The second is Fika which is an abbreviated combination of the Swedish words for coffee and cake and refers to a daily ritual that’s taken very seriously by the Swedes.

Traditional Swedish Fika cakes and pastry

Just like the British tea break everything stops for a heart warming cup of coffee usually accompanied by a cinnamon bun or pastry at least once if not twice a day. Nowhere is this ritual observed more than whilst outdoors whether up a traversing a mountain or holed up in a bird hide everything stops for Fika.

Thirdly of course is Kånken the ubiquitous and much loved backpack that was first  launched by Fjällräven in collaboration with the Swedish Guide and Scout Association in 1978 that has been a part of Swedish life ever since. Though favoured by university students and Stockholm commuters with its handy laptop-friendly size the Kånken is equally as popular with Swedes outside of the city enjoying their freedom to roam  and coffee break opportunities in the great outdoors. Over the past three days I witnessed a variety of Kånkens in vast range of colours to equal those of the beautiful flora and fauna of the stunning Swedish wilderness.

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Worth going? Yes…

Our guest blogger, Caroline Hutchinson, relays her first experience of The Game Fair.

Having never been to a game fair we were unsure what to expect…

Ragley Hall was an impressive 1600’s country manor with rolling parkland synonymous to a capability brown landscape.  A beautiful venue to visit and enjoy.

We arrived on the Sunday about 8.30, the road signage was very good and we were directed to the car parking area very easily.  We already had tickets but they could be bought on the day. For those camping, there was free transport from campsite to venue throughout the day.  You were able to get re-admission also which was a blessing as we did plenty of shopping and needed to unload at the car!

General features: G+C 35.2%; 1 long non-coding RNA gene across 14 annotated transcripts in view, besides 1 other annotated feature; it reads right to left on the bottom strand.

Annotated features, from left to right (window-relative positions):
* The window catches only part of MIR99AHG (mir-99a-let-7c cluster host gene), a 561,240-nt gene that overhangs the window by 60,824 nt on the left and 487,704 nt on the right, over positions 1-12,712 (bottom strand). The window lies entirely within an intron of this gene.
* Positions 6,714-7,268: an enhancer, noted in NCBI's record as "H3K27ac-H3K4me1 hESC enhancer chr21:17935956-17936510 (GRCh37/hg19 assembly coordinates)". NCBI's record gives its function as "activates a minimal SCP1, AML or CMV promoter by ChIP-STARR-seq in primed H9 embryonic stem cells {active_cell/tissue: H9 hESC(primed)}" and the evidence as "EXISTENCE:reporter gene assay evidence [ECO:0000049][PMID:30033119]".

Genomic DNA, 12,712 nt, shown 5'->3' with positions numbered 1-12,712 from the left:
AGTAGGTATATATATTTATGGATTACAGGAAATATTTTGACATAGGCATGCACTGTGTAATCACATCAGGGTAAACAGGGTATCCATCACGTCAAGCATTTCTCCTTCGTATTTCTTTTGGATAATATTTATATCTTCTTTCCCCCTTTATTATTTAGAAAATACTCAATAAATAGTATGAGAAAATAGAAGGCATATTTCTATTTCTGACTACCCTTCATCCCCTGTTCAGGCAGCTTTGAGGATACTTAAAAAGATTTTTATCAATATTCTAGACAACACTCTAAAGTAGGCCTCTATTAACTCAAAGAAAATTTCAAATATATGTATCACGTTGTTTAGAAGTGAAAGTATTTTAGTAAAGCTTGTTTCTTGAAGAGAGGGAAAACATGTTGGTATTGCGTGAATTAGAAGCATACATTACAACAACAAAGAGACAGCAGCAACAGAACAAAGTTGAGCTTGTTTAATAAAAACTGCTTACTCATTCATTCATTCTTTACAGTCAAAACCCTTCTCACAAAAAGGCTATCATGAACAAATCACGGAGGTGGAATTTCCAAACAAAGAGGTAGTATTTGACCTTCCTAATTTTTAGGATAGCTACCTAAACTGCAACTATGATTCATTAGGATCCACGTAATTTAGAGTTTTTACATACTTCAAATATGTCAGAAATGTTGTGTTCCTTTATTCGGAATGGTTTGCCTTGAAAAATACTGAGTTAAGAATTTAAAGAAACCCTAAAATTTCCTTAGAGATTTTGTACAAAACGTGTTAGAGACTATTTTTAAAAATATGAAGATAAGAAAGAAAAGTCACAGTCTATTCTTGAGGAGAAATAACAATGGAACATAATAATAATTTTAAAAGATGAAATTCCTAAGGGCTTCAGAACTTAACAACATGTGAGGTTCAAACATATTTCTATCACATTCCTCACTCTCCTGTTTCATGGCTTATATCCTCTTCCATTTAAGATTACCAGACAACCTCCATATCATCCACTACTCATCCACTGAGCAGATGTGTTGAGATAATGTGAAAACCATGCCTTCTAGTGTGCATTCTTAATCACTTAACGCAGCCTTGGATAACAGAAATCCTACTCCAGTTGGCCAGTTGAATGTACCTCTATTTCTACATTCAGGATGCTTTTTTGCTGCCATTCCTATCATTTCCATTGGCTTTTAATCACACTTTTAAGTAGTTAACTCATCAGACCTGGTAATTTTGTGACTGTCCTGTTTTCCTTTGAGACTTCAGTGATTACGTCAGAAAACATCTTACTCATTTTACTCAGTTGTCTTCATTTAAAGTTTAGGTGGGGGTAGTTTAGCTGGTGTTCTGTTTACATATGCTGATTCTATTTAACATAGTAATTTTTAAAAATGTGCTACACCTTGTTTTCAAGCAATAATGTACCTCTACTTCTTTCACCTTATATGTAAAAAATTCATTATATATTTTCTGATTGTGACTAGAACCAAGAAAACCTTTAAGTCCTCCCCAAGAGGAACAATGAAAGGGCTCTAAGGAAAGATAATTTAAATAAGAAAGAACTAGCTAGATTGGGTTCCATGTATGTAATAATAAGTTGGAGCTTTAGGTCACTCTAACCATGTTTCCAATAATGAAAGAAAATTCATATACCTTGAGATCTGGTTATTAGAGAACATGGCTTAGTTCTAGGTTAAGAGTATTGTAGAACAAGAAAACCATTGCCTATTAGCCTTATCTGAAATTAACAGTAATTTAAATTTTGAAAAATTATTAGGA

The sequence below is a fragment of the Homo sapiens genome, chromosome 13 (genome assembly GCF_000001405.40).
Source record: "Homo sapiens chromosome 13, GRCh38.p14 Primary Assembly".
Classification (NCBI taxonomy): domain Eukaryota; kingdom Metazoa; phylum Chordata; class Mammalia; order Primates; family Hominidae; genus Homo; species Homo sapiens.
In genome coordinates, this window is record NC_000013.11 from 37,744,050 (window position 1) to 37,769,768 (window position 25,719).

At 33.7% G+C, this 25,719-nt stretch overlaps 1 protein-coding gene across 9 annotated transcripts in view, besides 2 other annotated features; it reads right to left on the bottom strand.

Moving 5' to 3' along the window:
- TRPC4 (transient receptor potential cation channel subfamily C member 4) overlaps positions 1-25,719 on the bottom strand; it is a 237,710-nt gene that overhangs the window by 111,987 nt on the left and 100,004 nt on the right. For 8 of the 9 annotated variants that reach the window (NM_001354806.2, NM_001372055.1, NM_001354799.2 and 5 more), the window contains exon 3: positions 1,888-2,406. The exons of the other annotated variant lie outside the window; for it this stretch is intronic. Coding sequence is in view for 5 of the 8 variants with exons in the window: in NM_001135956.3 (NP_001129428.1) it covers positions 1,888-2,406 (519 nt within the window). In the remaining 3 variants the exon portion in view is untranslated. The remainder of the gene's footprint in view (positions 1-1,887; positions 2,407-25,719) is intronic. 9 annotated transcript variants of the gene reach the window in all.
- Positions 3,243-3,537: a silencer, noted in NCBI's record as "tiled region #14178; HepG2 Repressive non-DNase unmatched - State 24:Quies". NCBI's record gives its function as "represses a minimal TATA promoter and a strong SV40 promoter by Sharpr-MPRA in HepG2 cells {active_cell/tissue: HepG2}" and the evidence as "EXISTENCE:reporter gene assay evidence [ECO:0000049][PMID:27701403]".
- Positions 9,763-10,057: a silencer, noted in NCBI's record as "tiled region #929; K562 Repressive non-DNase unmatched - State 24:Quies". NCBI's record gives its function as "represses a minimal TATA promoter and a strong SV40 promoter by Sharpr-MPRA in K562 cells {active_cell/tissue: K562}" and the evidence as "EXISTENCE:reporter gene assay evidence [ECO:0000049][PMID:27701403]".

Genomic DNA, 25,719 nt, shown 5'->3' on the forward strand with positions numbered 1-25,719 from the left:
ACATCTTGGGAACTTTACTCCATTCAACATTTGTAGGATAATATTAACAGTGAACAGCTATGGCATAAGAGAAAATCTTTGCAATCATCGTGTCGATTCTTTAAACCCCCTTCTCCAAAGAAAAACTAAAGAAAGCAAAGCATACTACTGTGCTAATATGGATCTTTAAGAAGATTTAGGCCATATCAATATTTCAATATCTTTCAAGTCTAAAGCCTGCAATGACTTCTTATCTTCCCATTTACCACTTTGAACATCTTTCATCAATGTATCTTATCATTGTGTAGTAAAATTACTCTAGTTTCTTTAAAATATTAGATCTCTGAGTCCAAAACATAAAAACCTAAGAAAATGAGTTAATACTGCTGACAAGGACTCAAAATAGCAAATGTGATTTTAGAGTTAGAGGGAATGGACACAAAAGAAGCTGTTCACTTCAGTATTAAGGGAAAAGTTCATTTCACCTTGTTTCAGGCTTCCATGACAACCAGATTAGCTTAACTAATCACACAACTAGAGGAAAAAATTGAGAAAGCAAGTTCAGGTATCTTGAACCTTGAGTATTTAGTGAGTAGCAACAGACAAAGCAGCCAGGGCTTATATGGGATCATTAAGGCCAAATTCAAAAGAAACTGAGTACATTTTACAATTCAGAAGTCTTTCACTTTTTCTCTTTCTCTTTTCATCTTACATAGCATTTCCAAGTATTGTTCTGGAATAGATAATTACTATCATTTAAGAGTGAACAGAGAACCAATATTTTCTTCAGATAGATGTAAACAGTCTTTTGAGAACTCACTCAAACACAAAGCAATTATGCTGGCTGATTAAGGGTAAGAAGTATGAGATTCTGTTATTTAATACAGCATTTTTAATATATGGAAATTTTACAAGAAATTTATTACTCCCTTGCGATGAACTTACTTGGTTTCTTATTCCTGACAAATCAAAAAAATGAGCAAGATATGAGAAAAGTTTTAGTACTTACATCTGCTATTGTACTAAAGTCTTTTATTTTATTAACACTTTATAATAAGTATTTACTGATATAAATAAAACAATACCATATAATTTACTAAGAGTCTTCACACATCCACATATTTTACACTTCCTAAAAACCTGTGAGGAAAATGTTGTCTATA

The fair was well set out – there was a large variety of guns and knives stands in, with an area for you to have a go at clay shooting.  There were various activities including a Bear Grylls Survival Trial for both young and old. The fishing section was located near the lake where there were numerous demonstrations on fly fishing, with a large area for the public to try their hand at fly fishing.  There was to our disappointment only a handful of fishing stands, having said that we manage to purchase a healthy amount of items.

In keeping with the theme, a local hunt had brought a selection of foxhounds, bassets and harriers with a demonstration and talk about their role within the hunt. On show were all sorts of terriers from the British Isles, some of whom are on the endangered list, it was most interesting talking to the owners and learning about the dogs characters.

Gun dog demonstrations throughout the day

For the horse enthusiast, there was show jumping throughout the day and demonstrations with French heavy horses which are used for pulling logs, an ergonomic way of forestry.  We watched a Shetland derby, highly entertaining!

Throughout the grounds there was a plethora of food outlets, ice cream vans and coffee/tea stalls albeit on the pricy side as you would expect, however you are more than welcome to bring your own and there are picnic areas.  At one site we were entertained by a trio who sang throughout the day a selection of old sea shanties and whaling songs, who were excellent.
Finally there was a fun fair area for children with a variety of rides and activities to keep the little ones busy while we shopped!

An excellent first experience, hopefully see you there next year!